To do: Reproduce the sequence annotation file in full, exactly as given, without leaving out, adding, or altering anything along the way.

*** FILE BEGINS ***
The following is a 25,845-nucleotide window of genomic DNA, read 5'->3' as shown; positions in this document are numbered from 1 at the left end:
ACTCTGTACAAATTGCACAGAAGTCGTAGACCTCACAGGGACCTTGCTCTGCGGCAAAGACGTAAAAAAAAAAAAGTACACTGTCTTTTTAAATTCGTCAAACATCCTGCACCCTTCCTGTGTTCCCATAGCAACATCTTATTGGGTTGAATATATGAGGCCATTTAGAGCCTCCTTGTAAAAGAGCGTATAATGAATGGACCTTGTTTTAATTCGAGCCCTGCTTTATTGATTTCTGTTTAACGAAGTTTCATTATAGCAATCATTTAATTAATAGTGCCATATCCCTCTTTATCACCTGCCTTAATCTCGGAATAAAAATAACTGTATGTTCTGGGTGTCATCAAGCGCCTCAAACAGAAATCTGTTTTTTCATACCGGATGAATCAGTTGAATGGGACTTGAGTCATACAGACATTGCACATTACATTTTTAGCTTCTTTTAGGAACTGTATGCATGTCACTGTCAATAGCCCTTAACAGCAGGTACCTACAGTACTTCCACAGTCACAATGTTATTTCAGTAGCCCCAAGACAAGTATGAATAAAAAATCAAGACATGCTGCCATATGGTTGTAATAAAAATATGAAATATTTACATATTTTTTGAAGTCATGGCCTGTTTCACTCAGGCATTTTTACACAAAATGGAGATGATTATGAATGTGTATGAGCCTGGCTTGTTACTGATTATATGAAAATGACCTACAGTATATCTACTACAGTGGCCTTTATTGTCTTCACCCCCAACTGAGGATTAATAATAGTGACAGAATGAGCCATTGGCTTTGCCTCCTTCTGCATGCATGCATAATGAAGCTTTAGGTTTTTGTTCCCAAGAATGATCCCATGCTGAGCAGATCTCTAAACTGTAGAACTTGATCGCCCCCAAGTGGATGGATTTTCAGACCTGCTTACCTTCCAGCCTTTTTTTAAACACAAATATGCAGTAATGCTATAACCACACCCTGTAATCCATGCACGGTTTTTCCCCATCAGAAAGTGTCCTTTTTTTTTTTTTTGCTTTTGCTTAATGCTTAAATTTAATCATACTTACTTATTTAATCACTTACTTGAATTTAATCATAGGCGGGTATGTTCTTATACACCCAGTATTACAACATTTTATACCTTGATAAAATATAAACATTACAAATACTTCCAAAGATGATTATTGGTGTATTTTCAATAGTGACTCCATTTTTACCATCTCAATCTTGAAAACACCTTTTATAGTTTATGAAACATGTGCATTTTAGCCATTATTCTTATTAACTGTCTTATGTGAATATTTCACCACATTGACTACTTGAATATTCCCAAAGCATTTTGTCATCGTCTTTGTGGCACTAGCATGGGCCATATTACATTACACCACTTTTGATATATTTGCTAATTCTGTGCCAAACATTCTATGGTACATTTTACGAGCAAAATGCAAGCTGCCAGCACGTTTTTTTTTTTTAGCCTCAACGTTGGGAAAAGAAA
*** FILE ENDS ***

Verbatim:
The following is a 25,845-nucleotide window of genomic DNA, read 5'->3' as shown; positions in this document are numbered from 1 at the left end:
ACTCTGTACAAATTGCACAGAAGTCGTAGACCTCACAGGGACCTTGCTCTGCGGCAAAGACGTAAAAAAAAAAAAGTACACTGTCTTTTTAAATTCGTCAAACATCCTGCACCCTTCCTGTGTTCCCATAGCAACATCTTATTGGGTTGAATATATGAGGCCATTTAGAGCCTCCTTGTAAAAGAGCGTATAATGAATGGACCTTGTTTTAATTCGAGCCCTGCTTTATTGATTTCTGTTTAACGAAGTTTCATTATAGCAATCATTTAATTAATAGTGCCATATCCCTCTTTATCACCTGCCTTAATCTCGGAATAAAAATAACTGTATGTTCTGGGTGTCATCAAGCGCCTCAAACAGAAATCTGTTTTTTCATACCGGATGAATCAGTTGAATGGGACTTGAGTCATACAGACATTGCACATTACATTTTTAGCTTCTTTTAGGAACTGTATGCATGTCACTGTCAATAGCCCTTAACAGCAGGTACCTACAGTACTTCCACAGTCACAATGTTATTTCAGTAGCCCCAAGACAAGTATGAATAAAAAATCAAGACATGCTGCCATATGGTTGTAATAAAAATATGAAATATTTACATATTTTTTGAAGTCATGGCCTGTTTCACTCAGGCATTTTTACACAAAATGGAGATGATTATGAATGTGTATGAGCCTGGCTTGTTACTGATTATATGAAAATGACCTACAGTATATCTACTACAGTGGCCTTTATTGTCTTCACCCCCAACTGAGGATTAATAATAGTGACAGAATGAGCCATTGGCTTTGCCTCCTTCTGCATGCATGCATAATGAAGCTTTAGGTTTTTGTTCCCAAGAATGATCCCATGCTGAGCAGATCTCTAAACTGTAGAACTTGATCGCCCCCAAGTGGATGGATTTTCAGACCTGCTTACCTTCCAGCCTTTTTTTAAACACAAATATGCAGTAATGCTATAACCACACCCTGTAATCCATGCACGGTTTTTCCCCATCAGAAAGTGTCCTTTTTTTTTTTTTTGCTTTTGCTTAATGCTTAAATTTAATCATACTTACTTATTTAATCACTTACTTGAATTTAATCATAGGCGGGTATGTTCTTATACACCCAGTATTACAACATTTTATACCTTGATAAAATATAAACATTACAAATACTTCCAAAGATGATTATTGGTGTATTTTCAATAGTGACTCCATTTTTACCATCTCAATCTTGAAAACACCTTTTATAGTTTATGAAACATGTGCATTTTAGCCATTATTCTTATTAACTGTCTTATGTGAATATTTCACCACATTGACTACTTGAATATTCCCAAAGCATTTTGTCATCGTCTTTGTGGCACTAGCATGGGCCATATTACATTACACCACTTTTGATATATTTGCTAATTCTGTGCCAAACATTCTATGGTACATTTTACGAGCAAAATGCAAGCTGCCAGCACGTTTTTTTTTTTTAGCCTCAACGTTGGGAAAAGAAA